Towing lawsuit

Three workers from Big Bear Towing and Repair and Flat Creek Towing climb back to the road after surveying the scene of a wrecked tractor-trailer above Wilson in December 2016. The two companies, which have since been acquired by Ron’s Towing, are defendants in a lawsuit alleging unfair business practices.

A Montana man is suing Flat Creek and Big Bear Towing for “unfair and deceptive business practices, fraud and breach of contract” over an experience he had with them in 2017.

William “Bill” Russell filed the lawsuit last month in Teton County District Court. In court documents, he claims he was treated unfairly when his car broke down Jan. 13, 2017, on Teton Pass.

The civil complaint has sparked a dispute over who the correct defendant is, since Big Bear Towing and Repair closed permanently last year.

According to the Wyoming Secretary of State’s website, Big Bear Towing and Repair, LLC became inactive in December 2020. Ron’s Towing, now the only towing company in Teton County, was served with the civil papers in late January because it “acquired the assets” from Flat Creek and Big Bear, according to owner Ron Reaves.

But Reaves is rejecting the civil summons, saying he has nothing to do with the lawsuit.

The matter will likely have to be resolved in court, though according to the case file in the 9th Judicial District, such arguments have not yet been filed.

Russell names Big Bear in the lawsuit but also mentions Flat Creek Towing and “Does,” which leaves the option to name additional defendants as the case proceeds.

Russell, the plaintiff, filed the complaint pro se, which means he is representing himself without a lawyer at this stage. In the lawsuit, he describes driving his GMC truck and towing his Volvo station wagon, which had a radiator leak causing it to lose coolant. His pickup truck stopped accelerating on his way up Teton Pass.

“Plaintiff had no option other than to pull his GMC to the side of the only road traversing said pass, where thence, it altogether quit running and ultimately would not restart,” his complaint states.

Russell made sure he hadn’t run out of gas before calling a towing service.

“Knowing at this time he, Russell, only had approximately three to four hundred dollars on him; he figured he should at least be able to afford any reasonable tow charges incurred in getting his GMC towed off the pass and hauled back down to a Jackson repair shop,” he writes in the lawsuit.

Russell decided that if he could get his Volvo filled with coolant he could drive it and only have his truck towed.

When he called the towing company he said he first asked if they were a AAA Roadside Assistance provider.

“Russell was informed by the person answering his call that they were and did accept AAA Roadside insurance coverage,” he wrote in the complaint.

Russell asked the towing company to send a tow truck driver to his location and for the driver to bring coolant. Russell said they agreed.

The driver brought “stop leak” additive but didn’t bring engine coolant, Russell claims, forcing him to have both vehicles towed.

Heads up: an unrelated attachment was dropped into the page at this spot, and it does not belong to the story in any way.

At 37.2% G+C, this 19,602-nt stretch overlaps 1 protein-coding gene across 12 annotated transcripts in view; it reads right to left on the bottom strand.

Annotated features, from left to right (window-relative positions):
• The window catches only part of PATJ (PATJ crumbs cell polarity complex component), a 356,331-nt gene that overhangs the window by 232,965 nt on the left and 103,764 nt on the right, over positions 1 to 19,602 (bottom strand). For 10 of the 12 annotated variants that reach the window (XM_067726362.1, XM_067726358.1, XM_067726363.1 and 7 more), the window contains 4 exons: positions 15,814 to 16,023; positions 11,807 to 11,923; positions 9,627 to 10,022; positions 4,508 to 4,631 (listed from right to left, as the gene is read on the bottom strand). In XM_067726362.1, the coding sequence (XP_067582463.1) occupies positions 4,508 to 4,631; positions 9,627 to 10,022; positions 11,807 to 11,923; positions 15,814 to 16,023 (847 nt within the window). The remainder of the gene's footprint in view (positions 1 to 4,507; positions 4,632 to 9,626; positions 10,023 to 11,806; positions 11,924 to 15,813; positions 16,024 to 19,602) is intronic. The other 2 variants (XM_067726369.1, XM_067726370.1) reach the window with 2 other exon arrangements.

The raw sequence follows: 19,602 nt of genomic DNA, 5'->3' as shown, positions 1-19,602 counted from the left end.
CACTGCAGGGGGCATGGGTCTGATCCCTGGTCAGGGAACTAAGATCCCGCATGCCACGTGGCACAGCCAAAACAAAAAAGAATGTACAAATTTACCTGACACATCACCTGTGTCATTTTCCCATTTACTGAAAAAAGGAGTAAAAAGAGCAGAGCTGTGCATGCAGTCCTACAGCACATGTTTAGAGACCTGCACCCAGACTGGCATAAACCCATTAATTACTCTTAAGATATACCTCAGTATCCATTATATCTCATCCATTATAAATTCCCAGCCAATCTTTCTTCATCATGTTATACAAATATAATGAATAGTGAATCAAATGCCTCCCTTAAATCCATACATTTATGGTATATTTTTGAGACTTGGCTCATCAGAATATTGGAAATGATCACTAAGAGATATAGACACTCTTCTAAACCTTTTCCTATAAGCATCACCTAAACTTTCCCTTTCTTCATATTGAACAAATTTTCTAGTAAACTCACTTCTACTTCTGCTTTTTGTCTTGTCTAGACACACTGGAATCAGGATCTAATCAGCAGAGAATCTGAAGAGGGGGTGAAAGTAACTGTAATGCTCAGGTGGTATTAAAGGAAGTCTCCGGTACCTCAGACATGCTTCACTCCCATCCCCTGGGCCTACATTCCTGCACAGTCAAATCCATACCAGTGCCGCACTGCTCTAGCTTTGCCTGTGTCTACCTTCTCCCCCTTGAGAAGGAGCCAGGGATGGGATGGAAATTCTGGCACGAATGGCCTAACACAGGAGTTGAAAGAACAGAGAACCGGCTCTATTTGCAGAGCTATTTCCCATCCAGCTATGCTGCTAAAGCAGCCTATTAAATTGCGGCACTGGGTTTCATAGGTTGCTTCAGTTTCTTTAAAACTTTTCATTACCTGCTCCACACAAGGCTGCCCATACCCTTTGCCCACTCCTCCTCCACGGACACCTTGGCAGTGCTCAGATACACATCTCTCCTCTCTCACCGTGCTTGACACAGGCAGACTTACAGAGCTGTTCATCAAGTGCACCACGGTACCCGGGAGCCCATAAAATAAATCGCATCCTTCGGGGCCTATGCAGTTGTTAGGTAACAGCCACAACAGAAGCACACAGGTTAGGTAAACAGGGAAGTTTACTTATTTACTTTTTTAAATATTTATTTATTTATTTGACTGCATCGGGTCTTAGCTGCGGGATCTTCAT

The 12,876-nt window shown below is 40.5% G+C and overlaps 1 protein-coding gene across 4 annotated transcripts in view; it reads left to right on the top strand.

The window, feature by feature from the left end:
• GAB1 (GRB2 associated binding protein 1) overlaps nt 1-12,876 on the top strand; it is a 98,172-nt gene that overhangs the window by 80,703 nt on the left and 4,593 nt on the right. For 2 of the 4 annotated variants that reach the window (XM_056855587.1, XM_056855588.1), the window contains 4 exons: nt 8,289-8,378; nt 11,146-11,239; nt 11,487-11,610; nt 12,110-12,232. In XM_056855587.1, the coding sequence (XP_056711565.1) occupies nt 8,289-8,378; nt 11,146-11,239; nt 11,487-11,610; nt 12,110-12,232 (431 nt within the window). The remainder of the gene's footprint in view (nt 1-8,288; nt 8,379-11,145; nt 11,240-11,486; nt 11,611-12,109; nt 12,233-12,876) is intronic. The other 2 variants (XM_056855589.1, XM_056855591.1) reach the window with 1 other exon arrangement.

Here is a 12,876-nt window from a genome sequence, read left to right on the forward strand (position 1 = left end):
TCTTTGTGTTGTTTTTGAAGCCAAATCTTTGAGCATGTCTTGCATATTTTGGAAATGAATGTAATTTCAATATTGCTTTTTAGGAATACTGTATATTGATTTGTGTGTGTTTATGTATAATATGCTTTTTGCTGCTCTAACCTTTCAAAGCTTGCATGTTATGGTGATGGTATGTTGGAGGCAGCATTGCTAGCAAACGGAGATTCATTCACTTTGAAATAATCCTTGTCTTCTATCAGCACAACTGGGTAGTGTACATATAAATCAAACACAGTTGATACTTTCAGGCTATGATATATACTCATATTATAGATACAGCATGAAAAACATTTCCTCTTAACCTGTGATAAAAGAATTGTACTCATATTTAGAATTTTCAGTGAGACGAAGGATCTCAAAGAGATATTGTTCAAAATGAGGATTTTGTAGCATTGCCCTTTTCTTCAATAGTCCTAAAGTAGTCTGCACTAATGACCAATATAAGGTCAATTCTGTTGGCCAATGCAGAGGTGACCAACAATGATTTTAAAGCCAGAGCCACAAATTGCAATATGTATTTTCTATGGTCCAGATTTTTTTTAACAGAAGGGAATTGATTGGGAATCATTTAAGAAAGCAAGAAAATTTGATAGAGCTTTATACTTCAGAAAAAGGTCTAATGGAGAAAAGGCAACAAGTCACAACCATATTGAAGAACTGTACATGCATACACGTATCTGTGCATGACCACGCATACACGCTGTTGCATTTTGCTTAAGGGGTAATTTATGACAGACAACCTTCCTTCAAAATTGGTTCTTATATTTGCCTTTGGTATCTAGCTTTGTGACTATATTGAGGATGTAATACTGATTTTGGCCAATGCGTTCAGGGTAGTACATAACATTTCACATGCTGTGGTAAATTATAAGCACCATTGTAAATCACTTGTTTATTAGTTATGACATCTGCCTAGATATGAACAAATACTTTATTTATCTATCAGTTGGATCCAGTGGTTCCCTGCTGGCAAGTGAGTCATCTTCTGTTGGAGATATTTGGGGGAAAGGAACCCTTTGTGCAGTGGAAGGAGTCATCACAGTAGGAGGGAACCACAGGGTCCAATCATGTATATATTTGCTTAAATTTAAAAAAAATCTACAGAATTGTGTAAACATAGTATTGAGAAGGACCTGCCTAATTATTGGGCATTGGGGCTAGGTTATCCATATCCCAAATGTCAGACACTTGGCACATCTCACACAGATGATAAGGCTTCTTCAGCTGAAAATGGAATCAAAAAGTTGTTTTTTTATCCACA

The towing company employee told Russell his truck likely ran out of gas on the steep incline, the lawsuit claims, so Russell suggested they get him some gas so he could be on his way.

The driver said he didn’t have any fuel on his tow truck, and needed to proceed with towing the cars to Jackson.

Once down in town, Russell said he was asked to sign a “blank invoice” to confirm towing services were provided. After asking if he could pay cash the driver called the company owner and then informed Russell the bill was $900, even though he had AAA.

In the suit, he said he tried to dispute the charge and was told the price was firm, so he offered his $400 cash as partial payment. But the employees said he would need to leave for the night and return the next day with the full $900.

In the complaint, Russell said his cell phone died and the towing company wouldn’t let him use their phone, so he walked to a gas station and called police from there so he could make a report of the dispute.

“Russell then asked the cops to facilitate him in just sleeping in his Volvo until morning on Defendant(s) property,” the lawsuit said. “The officers said they could not do that and offered to take Russell to a shelter for the night.”

Russell said “he was not going to take charity” by going to a shelter and said he was either going to sleep in his impounded Volvo or they could arrest him. Russell was taken to jail, and the next day he hitchhiked back to Kalispell, Montana.

A week later Russell said he called to let the towing company know he’d be by to get his belongings from his Volvo, which included various tools and two guns. He got there on a Saturday and said he was told he could only retrieve his things during weekdays.

“A couple weeks later he went back to Jackson during normal business hours/days to get his belongings,” the complaint states. “When he got to his vehicles he found them both unlocked/unsecured and when he looked inside the Volvo, he found that the two rifles and all his tools had been taken and were missing from the Volvo.”

He said when asked about his things, the driver “shrugged his shoulders.”

“Defendants have since remained in possession of the truck, dolly, Volvo and any other possessions in them,” the lawsuit states. “The rifles and tools were never returned.”

Russell said between his car and the items in them he’s out over $10,000. The amount of damages Russell is seeking isn’t listed in the complaint.

A jury trial was requested.

Contact Emily Mieure at 732-7066 or

Emily Mieure covers criminal justice and emergency news. She also leads the News&Guide’s investigative efforts. She has reported for WDRB TV in Louisville, Ky., WFIE TV in Evansville, Ind., and WEIU TV in Charleston, Ill.

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